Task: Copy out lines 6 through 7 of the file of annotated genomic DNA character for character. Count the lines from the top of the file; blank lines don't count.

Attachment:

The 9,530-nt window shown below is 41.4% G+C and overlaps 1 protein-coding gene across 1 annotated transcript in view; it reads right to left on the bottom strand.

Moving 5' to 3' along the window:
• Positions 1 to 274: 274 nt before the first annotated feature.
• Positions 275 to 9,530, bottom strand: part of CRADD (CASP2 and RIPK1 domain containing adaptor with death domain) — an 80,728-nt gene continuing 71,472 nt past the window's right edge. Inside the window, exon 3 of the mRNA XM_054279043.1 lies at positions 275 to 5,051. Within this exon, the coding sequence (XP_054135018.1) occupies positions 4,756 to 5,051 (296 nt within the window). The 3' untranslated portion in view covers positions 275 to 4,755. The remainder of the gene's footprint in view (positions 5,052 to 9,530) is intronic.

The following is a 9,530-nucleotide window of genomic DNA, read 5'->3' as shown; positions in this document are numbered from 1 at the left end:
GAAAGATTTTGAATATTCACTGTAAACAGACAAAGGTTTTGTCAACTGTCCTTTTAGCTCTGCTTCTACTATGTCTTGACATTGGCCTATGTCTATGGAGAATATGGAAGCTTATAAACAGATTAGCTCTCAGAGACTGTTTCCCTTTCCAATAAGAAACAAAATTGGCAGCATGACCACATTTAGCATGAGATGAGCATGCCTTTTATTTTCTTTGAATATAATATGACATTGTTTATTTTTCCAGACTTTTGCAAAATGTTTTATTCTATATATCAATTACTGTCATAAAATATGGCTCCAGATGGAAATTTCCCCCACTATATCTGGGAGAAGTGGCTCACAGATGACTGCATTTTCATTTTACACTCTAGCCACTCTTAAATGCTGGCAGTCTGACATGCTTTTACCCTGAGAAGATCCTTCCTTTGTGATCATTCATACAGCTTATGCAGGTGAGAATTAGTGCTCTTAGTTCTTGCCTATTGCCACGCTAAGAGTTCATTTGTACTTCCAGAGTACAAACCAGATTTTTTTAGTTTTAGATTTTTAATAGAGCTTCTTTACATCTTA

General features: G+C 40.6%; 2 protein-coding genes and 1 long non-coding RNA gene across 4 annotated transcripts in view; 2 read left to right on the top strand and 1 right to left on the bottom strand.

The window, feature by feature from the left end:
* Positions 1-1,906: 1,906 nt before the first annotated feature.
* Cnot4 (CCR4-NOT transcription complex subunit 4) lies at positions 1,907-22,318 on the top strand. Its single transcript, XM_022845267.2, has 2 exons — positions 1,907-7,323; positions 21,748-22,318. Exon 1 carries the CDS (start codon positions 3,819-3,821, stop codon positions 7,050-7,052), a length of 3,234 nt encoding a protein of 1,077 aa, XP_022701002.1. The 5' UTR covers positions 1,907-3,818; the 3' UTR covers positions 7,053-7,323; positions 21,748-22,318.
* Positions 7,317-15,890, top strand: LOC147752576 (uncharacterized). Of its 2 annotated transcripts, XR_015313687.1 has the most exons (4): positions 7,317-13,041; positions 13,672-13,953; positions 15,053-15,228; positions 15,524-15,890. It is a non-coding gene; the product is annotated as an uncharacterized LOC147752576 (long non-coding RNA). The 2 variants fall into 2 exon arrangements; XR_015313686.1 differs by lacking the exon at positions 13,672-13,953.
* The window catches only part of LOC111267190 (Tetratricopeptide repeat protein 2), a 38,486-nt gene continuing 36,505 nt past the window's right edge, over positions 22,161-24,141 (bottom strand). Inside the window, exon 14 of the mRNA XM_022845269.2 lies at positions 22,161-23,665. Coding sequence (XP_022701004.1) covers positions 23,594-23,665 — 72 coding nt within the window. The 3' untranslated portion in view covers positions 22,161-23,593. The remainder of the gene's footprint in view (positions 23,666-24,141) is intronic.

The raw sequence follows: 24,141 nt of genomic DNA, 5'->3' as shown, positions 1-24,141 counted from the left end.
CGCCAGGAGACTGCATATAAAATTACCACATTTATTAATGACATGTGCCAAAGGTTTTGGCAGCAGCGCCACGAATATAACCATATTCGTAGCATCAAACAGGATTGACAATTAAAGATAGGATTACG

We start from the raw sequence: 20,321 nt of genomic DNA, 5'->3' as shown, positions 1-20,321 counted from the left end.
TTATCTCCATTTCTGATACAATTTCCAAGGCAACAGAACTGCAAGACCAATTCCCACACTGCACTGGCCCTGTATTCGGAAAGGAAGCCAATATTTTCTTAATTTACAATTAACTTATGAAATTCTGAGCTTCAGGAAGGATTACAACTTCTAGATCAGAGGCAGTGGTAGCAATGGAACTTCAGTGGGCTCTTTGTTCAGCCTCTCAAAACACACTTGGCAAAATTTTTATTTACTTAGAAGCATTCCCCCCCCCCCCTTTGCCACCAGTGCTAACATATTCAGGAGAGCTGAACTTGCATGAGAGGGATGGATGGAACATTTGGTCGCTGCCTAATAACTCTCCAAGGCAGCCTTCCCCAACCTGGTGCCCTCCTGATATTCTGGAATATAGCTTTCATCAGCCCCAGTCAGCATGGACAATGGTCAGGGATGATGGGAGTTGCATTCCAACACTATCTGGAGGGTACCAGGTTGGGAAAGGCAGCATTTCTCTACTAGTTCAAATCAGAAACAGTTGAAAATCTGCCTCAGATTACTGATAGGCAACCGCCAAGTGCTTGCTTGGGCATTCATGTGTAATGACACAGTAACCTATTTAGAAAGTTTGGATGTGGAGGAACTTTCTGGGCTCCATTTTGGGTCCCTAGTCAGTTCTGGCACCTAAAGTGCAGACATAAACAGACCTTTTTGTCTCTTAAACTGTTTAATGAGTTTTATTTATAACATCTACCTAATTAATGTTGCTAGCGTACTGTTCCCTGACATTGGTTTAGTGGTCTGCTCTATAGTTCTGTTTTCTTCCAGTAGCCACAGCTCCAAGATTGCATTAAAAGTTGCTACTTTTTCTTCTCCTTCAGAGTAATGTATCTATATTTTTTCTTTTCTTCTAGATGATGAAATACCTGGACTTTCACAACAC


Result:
GAAAGATTTTGAATATTCACTGTAAACAGACAAAGGTTTTGTCAACTGTCCTTTTAGCTCTGCTTCTACTATGTCTTGACATTGGCCTATGTCTATGGAGAATATGGAAGCTTATAAACAGATTAGCTCTCAGAGACTGTTTCCCTTTCCAATAAGAAACAAAATTGGCAGCATGACCACATTTAGCATGAGATGAGCATGCCTTTTATTTTCTTTGAATATAATATGACATTGTTTATTTTTCCAGACTTTTGCAAAATGTTTTATTCTATATATCAATTACTGTCATAAAATATGGCTCCAGATGGAAATTTCCCCCACTATATCTGGGAGAAGTGGCTCACAGATGACTGCATTTTCATTTTACACTCTAGCCACTCTTAAATGCTGGCAGTCTGACATGCTTTTACCCTGAGAAGATCCTTCCTTTGTGATCATTCATACAGCTTATGCAGGTGAGAATTAGTGCTCTTAGTTCTTGCCTATTGCCACGCTAAGAGTTCATTTGTACTTCCAGAGTACAAACCAGATTTTTTTAGTTTTAGATTTTTAATAGAGCTTCTTTACATCTTA

General features: G+C 40.6%; 2 protein-coding genes and 1 long non-coding RNA gene across 4 annotated transcripts in view; 2 read left to right on the top strand and 1 right to left on the bottom strand.